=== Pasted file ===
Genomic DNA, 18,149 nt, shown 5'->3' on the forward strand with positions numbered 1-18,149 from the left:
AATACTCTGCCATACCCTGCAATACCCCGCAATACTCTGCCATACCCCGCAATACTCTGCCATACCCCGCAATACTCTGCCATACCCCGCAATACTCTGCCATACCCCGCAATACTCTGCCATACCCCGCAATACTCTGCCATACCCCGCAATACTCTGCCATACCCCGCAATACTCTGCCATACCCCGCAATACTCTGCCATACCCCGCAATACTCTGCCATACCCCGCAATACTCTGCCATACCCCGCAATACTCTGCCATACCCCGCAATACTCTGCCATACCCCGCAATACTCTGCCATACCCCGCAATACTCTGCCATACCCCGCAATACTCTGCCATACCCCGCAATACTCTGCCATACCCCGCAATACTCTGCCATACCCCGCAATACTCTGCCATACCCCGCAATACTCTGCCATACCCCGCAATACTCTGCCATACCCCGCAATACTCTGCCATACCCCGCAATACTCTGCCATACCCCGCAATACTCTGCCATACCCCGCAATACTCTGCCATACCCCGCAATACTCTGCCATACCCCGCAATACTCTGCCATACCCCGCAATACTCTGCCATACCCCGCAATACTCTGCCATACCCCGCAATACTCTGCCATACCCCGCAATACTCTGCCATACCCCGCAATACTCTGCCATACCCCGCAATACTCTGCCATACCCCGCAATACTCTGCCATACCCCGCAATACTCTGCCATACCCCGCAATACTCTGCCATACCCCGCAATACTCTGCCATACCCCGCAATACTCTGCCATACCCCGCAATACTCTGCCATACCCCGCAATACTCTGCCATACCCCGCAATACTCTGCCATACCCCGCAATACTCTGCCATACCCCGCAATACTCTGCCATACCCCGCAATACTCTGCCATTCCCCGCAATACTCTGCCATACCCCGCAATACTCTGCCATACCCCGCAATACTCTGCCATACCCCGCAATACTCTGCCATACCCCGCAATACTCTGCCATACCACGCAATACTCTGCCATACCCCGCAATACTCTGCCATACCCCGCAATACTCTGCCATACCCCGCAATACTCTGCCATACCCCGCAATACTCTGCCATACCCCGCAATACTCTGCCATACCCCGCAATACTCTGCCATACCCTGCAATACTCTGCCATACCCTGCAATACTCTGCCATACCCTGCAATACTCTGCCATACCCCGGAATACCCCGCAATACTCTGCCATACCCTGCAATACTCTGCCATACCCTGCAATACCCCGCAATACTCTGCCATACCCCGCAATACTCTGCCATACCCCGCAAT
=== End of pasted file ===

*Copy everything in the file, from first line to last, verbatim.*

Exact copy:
Genomic DNA, 18,149 nt, shown 5'->3' on the forward strand with positions numbered 1-18,149 from the left:
AATACTCTGCCATACCCTGCAATACCCCGCAATACTCTGCCATACCCCGCAATACTCTGCCATACCCCGCAATACTCTGCCATACCCCGCAATACTCTGCCATACCCCGCAATACTCTGCCATACCCCGCAATACTCTGCCATACCCCGCAATACTCTGCCATACCCCGCAATACTCTGCCATACCCCGCAATACTCTGCCATACCCCGCAATACTCTGCCATACCCCGCAATACTCTGCCATACCCCGCAATACTCTGCCATACCCCGCAATACTCTGCCATACCCCGCAATACTCTGCCATACCCCGCAATACTCTGCCATACCCCGCAATACTCTGCCATACCCCGCAATACTCTGCCATACCCCGCAATACTCTGCCATACCCCGCAATACTCTGCCATACCCCGCAATACTCTGCCATACCCCGCAATACTCTGCCATACCCCGCAATACTCTGCCATACCCCGCAATACTCTGCCATACCCCGCAATACTCTGCCATACCCCGCAATACTCTGCCATACCCCGCAATACTCTGCCATACCCCGCAATACTCTGCCATACCCCGCAATACTCTGCCATACCCCGCAATACTCTGCCATACCCCGCAATACTCTGCCATACCCCGCAATACTCTGCCATACCCCGCAATACTCTGCCATACCCCGCAATACTCTGCCATACCCCGCAATACTCTGCCATACCCCGCAATACTCTGCCATACCCCGCAATACTCTGCCATACCCCGCAATACTCTGCCATACCCCGCAATACTCTGCCATACCCCGCAATACTCTGCCATACCCCGCAATACTCTGCCATACCCCGCAATACTCTGCCATACCCCGCAATACTCTGCCATACCCCGCAATACTCTGCCATACCCCGCAATACTCTGCCATTCCCCGCAATACTCTGCCATACCCCGCAATACTCTGCCATACCCCGCAATACTCTGCCATACCCCGCAATACTCTGCCATACCCCGCAATACTCTGCCATACCACGCAATACTCTGCCATACCCCGCAATACTCTGCCATACCCCGCAATACTCTGCCATACCCCGCAATACTCTGCCATACCCCGCAATACTCTGCCATACCCCGCAATACTCTGCCATACCCCGCAATACTCTGCCATACCCTGCAATACTCTGCCATACCCTGCAATACTCTGCCATACCCTGCAATACTCTGCCATACCCCGGAATACCCCGCAATACTCTGCCATACCCTGCAATACTCTGCCATACCCTGCAATACCCCGCAATACTCTGCCATACCCCGCAATACTCTGCCATACCCCGCAAT